One of the first things you may notice when you shop for lamb is that a lot of the lamb for sale at your grocery store is imported. Why is that, and what are the differences between imported and domestic lamb?
Bone-In Leg of Lamb: An elegant cut suitable for a holiday meal or feeding a crowd. A bone-in leg of lamb will often be less expensive per pound than a boneless leg of lamb and it will cook quicker because the bone acts as an insulator to help conduct heat. This is a perfect cut for oven-roasting or grilling. Leg of lamb can be sold with the shank attached, which is the whole leg, or without the shank, which is known as a short leg of lamb.
Boneless Leg of Lamb: Boneless leg of lamb is usually sold butterflied, which means that the butcher has removed the bone and split the leg open so that it lays (mostly) flat. This means that you can season both sides, which is great for adding flavor. But because the meat is uneven in thickness, you may need to roll it up and tie it prior to cooking for best results. Butterflied leg of lamb, once rolled and tied, is suitable for oven-roasting. Opened up flat, it is a great cut for grilling. Boneless leg of lamb is one of the leanest cuts available and is often cut up into stew meat or kebabs.
Lamb Chops: There are two kinds of lamb chops: lamb rib chops, which come from the rack, or lamb t-bone chops which come from the loin. Both kinds of lamb chops can be grilled, pan-seared, or broiled. Lamb chops are quick-cooking and versatile, making them ideal for easy weeknight dinners. Lamb rib chops are sometimes known as lamb lollipops because of the long bone which can be used as a handle to hold the chop while eating it off the bone.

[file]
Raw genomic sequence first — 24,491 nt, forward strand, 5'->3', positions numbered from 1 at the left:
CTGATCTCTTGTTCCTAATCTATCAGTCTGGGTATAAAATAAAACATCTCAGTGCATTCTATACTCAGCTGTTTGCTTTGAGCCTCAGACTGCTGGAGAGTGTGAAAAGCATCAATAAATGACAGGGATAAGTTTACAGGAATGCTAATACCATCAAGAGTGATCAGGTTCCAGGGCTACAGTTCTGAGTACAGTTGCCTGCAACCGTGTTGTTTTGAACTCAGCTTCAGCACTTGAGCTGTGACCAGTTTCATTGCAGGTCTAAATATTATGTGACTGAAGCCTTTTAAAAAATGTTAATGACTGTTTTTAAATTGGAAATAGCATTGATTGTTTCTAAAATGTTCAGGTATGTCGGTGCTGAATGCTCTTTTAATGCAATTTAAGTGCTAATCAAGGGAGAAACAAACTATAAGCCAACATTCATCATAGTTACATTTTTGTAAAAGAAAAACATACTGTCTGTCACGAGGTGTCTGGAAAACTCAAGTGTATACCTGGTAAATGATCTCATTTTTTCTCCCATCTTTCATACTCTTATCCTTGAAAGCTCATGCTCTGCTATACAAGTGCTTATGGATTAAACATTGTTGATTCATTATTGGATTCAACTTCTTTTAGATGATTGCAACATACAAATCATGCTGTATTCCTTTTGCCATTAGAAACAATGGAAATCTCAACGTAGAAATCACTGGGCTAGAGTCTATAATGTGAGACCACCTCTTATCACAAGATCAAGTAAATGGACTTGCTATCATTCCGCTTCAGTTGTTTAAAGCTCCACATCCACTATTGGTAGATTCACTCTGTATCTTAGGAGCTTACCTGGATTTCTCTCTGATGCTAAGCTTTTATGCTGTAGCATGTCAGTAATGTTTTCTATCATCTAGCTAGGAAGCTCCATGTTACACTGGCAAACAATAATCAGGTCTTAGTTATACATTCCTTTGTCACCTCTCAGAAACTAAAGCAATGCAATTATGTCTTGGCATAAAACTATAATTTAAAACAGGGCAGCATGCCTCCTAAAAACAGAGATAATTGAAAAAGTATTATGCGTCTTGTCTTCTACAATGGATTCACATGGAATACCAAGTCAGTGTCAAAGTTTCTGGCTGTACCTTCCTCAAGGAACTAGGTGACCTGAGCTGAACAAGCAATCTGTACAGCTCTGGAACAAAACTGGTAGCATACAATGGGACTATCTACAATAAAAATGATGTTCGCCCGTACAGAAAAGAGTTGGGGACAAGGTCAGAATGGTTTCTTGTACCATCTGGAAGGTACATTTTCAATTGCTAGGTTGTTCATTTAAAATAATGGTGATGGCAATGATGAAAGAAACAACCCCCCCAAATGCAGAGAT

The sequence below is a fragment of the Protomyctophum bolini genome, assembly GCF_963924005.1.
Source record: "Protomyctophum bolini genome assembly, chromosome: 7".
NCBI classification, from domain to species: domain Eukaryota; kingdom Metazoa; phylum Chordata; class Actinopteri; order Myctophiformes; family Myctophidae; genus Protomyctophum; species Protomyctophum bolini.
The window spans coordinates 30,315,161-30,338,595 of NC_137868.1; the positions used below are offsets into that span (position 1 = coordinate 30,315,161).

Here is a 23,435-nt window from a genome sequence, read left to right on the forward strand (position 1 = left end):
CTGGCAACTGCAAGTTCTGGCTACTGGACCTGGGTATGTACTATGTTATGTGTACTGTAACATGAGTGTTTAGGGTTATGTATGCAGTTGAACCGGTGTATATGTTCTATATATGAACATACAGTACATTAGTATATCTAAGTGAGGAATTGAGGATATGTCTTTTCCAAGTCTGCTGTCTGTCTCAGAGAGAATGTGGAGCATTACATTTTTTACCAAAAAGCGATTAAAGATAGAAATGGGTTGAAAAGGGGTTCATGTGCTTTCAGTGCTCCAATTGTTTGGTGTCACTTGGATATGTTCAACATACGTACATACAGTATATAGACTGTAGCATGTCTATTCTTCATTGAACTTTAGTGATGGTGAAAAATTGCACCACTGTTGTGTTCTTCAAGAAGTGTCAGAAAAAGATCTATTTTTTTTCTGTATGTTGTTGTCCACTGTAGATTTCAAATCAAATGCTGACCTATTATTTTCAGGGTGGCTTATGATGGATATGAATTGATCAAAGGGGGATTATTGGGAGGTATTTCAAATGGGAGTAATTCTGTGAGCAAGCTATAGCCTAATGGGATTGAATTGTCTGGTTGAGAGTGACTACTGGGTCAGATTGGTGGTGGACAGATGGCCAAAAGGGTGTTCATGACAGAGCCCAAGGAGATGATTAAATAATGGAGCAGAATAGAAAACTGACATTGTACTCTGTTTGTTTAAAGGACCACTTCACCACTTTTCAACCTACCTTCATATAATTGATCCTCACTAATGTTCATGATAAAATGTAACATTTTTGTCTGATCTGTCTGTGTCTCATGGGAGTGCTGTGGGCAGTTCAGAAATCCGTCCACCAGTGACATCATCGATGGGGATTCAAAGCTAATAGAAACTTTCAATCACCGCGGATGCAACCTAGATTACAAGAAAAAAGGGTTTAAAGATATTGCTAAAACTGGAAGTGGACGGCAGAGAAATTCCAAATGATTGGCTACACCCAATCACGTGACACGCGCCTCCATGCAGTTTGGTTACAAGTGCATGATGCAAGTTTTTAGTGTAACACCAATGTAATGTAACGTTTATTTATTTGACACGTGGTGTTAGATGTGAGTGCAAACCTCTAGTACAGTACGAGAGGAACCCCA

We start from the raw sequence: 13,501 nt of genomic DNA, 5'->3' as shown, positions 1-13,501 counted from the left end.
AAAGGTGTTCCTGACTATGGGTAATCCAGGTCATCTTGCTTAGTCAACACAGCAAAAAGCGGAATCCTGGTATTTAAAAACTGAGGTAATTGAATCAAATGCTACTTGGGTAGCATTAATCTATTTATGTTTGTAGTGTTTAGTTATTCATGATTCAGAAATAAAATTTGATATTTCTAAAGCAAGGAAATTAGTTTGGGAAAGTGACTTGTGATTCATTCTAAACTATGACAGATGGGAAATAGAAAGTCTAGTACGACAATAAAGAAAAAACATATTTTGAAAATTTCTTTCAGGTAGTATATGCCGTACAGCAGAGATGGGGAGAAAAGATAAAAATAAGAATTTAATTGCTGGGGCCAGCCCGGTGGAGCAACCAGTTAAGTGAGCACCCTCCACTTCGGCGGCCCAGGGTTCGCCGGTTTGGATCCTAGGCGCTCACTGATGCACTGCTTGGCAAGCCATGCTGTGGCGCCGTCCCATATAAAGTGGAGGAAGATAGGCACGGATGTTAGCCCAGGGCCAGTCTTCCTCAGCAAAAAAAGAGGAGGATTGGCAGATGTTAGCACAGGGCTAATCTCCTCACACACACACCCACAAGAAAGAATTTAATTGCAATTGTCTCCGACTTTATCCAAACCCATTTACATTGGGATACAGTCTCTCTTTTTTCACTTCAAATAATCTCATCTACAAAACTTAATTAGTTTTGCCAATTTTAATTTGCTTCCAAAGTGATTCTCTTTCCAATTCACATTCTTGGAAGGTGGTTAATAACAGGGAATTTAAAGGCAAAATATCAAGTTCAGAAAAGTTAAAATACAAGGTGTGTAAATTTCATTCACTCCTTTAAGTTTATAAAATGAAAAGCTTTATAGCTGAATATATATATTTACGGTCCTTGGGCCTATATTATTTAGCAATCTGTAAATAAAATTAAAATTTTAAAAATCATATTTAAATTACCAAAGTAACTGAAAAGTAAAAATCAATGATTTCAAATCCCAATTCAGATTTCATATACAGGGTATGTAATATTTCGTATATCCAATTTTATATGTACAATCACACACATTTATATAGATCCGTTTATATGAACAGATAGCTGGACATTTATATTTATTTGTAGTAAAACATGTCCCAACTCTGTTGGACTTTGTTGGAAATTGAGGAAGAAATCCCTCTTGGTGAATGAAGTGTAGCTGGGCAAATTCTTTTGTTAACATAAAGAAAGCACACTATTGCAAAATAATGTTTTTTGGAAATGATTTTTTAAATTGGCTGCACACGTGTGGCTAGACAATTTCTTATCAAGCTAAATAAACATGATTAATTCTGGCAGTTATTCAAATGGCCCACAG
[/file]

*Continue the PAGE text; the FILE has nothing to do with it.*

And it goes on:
Lamb shoulder: This is another cut that you may see at the butcher counter. It can be tough, so it is often priced more economically than some other, better-known cuts. Whole lamb shoulder is suitable for braising. The meat is also sometimes ground or cut into pieces for stewing. Sometimes lamb shoulder is cut into chops, such as blade or arm chops, which usually have the bone still in.
Ground Lamb: Ground lamb has an especially mild flavor, making it suitable for those new to eating lamb. Use it as you would ground beef, such as to make burgers, meatballs, or ground lamb kebabs, which are known as kofta kebabs. Ground lamb, like all ground meat, should be cooked to an internal temperature of 160 degrees Fahrenheit for safety.
When cooking any meat, it is best practices to use an instant-read thermometer (like this one) and rely on the internal temperature to know for certain when your meat is cooked. This is especially true with lamb, when the range for properly cooked meat is narrow.
For medium-rare to medium lamb, aim for 130 to 140 degrees Fahrenheit on your meat thermometer. You always want to take the lamb off the heat about 5-10 degrees short of doneness because the meat will continue to cook while it rests. And yes, always let your meat rest for 5 to 10 minutes before serving or carving. Carve larger cuts, like leg of lamb, against the grain of the meat for the best texture.